“Shall memory be the only thing to die?”: Fictions of Childhood in Dickens and Jerome K. Jerome
This article focuses on Dickens's David Copperfield (1849–50) and Jerome K. Jerome's Paul Kelver (1902) in order to question how these autobiographical novels should be read against the manuscript or nonfic tion accounts written by their respective authors on the same subject. The two works are connected by their concern with victimized children who become successful writers. Throughout their autobiographical writings, whether novels or professedly accurate accounts of their lives, Dickens and Jerome repeatedly use mythologizing practices to create a type of the ideal writer (although in Jerome's case this ideal may never be attained by the protagonist either in fiction or in life). A similarly self-conscious anxiety about reader-response informs the narrative strategies of both novels, manifested through their embedding of, and coded gesturing towards, a personal history which paradoxically remains concealed. The dilemma faced by both authors is that their accounts gain conviction and the lives of their characters become important, only by being edited or fictionalized.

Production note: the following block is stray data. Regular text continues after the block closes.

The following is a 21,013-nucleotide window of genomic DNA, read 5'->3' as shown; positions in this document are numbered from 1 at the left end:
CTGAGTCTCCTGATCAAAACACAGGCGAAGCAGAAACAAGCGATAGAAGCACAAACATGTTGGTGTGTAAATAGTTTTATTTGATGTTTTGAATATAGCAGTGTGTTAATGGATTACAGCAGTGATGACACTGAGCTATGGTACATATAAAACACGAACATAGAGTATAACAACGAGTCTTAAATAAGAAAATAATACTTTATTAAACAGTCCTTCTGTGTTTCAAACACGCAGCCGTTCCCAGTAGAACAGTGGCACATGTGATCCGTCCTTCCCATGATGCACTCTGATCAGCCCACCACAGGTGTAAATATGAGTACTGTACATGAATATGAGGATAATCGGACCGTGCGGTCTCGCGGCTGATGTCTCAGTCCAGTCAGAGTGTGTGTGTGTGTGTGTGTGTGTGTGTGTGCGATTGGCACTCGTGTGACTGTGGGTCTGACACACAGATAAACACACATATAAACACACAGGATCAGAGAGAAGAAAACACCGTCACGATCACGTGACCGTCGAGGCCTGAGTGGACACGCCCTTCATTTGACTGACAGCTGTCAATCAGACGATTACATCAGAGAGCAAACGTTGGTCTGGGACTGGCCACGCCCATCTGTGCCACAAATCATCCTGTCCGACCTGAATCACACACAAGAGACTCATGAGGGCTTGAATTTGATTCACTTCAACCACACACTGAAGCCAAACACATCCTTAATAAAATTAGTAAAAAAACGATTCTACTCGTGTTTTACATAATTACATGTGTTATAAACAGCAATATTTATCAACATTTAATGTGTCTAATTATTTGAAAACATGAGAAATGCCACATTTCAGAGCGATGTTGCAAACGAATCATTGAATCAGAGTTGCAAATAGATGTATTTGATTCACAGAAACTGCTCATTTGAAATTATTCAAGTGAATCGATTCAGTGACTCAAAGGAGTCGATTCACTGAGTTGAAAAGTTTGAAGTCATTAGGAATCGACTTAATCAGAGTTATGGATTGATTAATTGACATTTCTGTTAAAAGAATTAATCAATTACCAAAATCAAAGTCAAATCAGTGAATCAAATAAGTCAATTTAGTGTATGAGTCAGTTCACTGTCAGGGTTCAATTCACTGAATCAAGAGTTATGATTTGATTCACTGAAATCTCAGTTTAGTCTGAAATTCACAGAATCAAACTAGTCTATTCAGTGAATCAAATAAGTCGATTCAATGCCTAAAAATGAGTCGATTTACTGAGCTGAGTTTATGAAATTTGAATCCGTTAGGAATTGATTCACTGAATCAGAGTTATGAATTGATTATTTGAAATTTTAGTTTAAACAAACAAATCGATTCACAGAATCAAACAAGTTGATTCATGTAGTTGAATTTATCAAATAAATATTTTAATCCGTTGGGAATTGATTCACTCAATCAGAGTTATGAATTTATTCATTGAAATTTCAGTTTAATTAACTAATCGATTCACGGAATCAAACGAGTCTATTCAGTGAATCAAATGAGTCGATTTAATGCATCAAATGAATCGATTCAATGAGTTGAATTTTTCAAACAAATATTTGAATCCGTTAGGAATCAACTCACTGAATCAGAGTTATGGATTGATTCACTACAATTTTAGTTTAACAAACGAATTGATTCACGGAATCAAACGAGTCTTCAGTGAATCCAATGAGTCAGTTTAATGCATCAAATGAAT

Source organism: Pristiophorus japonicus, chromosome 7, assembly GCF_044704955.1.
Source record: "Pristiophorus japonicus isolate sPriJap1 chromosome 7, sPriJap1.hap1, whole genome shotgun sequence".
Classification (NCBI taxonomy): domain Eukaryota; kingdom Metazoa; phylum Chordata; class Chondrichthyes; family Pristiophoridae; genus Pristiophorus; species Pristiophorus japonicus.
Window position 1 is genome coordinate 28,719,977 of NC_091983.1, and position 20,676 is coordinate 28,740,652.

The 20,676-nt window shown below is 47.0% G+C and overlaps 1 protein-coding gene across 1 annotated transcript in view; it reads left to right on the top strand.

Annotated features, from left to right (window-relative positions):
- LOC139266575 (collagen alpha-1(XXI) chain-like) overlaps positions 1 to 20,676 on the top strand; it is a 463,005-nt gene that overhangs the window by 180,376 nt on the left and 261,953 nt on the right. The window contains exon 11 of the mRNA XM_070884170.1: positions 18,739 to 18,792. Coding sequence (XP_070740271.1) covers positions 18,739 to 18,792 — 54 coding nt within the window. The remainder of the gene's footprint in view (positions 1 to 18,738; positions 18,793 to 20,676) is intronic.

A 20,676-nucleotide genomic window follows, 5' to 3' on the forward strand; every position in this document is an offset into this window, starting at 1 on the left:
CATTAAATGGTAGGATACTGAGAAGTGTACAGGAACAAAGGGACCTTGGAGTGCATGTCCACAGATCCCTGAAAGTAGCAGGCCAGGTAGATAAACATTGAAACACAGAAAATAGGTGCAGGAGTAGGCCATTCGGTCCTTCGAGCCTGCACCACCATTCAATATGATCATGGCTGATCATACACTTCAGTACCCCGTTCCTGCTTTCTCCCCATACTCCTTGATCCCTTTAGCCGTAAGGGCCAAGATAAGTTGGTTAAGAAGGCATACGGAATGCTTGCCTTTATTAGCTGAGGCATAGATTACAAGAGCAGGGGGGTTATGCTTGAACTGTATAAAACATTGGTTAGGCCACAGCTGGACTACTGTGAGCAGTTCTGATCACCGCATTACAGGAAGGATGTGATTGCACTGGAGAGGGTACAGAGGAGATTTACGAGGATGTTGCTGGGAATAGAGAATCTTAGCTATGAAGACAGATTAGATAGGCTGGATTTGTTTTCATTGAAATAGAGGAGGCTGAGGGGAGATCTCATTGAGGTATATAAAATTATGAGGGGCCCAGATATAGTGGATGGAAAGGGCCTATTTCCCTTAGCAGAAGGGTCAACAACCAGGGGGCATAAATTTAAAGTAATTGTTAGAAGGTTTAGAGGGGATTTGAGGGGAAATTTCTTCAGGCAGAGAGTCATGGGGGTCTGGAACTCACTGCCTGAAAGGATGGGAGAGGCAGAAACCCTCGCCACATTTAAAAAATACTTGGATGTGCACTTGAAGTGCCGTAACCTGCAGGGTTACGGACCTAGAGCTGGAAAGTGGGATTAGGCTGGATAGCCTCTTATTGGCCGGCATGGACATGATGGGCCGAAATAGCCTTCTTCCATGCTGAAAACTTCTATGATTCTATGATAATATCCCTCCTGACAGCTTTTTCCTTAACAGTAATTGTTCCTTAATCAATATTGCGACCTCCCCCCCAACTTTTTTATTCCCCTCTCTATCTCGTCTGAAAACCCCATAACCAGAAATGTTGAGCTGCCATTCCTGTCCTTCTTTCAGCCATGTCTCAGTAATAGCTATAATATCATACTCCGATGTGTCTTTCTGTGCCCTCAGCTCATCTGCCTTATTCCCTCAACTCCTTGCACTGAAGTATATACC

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Document Type: Research Article
Publication date: 01 June 2012